• Contact with your agent – Rebecca will leave Amy alone while she’s writing on a project. At other times, when she’s between projects, they’ll talk every day. While they’re friendly, it’s important to remember that you and your agent have a business relationship first and foremost. One interesting note is that it often takes the agency longer to write up an agreement with the studio than it takes the writer to write the draft!

  • Agents and clients tend to have handshake deals rather than signed contracts.

  • Managers – Rebecca works closely with Amy’s manager. The manager will go through her pitch with her and breaks projects down; it’s a more casual relationship and they will talk more regularly. A manager will often bring a client to an agent they know – or vice versa. Amy did stress that while she likes having as many people out to bat for her as possible, it’s important to make sure that your team get along.

  • Getting an agent  - their advice was to concentrate on writing great material rather than finding an agent. Great scripts rise to the top. When you’re ready, you can try to get representation through referrals. Do research on a potential agent before you meet them and feel out if this is someone who will be with you for the long haul.

  • You don’t have to be based in LA, but you have to be committed to coming out for meetings 2-3 times a year. Rebecca stressed that she doesn’t mind if a client is shy or has poor pitching skills, as these can be worked on.

  • Screenwriter gaffes – these would include “stalking” an agent, expecting too much too soon and not respecting boundaries. Also, not understanding that this is a long-term career, not a quick fix.


Overall, this was a session full of good advice, and it was nice to see an agent-client relationship that seems to work really well!

Lastly for Friday was a panel on the art of screenwriting, featuring Terry Rossio (writer of Pirates of the Caribbean, Aladdin etc etc), Laurence Kasdan (Raiders of the Lost Ark, Body Heat etc etc) and Nick Kazan (At Close Range, Reversal of Fortune, etc etc). No rookies here!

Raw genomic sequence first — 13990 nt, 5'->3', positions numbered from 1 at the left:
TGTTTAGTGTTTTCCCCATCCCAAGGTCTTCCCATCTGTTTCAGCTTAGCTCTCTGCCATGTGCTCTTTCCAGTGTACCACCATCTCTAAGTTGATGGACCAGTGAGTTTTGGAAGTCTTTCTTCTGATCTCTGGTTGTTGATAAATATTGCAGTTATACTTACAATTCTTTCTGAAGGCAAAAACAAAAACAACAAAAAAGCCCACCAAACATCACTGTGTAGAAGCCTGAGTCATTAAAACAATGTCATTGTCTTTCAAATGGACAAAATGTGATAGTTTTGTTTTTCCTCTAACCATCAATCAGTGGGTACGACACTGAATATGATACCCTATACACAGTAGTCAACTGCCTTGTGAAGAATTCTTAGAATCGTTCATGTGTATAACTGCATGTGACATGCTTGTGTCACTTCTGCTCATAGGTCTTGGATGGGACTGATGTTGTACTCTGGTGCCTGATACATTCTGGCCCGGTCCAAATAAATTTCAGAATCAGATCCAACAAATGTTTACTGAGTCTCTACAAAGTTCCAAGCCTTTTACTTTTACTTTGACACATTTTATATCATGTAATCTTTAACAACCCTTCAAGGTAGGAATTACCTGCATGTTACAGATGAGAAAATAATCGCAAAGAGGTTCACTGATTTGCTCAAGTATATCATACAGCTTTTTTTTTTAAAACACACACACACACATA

Process – Rossio uses a board and index cards to map everything out. He doesn’t think about theme so much as the characters and how they relate to each other. Kasdan likes to use cards with one word on them to represent each scene. And Kazan likes to rely on writing huge outlines. When he feels like he knows the movie inside out, he starts writing. When things are going well, he has pictures and dialogue in his head and he’s writing at speed to try to describe them.

Kazan talked about going to the University of Michigan, where the guy who taught Arthur Miller was still teaching. The three-act structure was so drilled into him there, he hardly has to think about it now.

Theory – Rossio maintains that theory is only good as a diagnostic tool – useful once you have a draft and you’re trying to figure out how to fix it. He drives around and around for hours thinking about his scripts.

Notes on movies – the general consensus was that studios know when they’re making a huge mistake with a script note (like, a 100m dollar mistake). But they’re going to make it anyway!

Casting – “sometimes the casting fairy dust lands” – as with Johnny Depp as Jack Sparrow and pretty much the whole cast in The Big Chill.

Terry Rossio then said something huge about exposition. This was the most useful thing I heard during the festival – and I heard a lot of useful advice. His advice was, “Take it out. You don’t need it”.  He went on to explain that in the course of each situation or scene, the information will naturally occur during the story. You want interest and mystery, not exposition. This was big for me because one of my big problems is getting bogged down with explaining stuff in scripts. The idea of taking it all out and tossing it is a huge relief!

Making a career  - this has become harder because all writers have is their work and writers don’t tend to be good schmoozers! Kazan advised newbie writers to align themselves with other industry professionals such as DOPs and directors, to build their network of contacts. You have two things to use as leverage – your talent and your discipline.

Developing characters – the best characters are “primal” in some way. For example, Rossio pointed out that Sherlock Holmes is “curiosity” personified.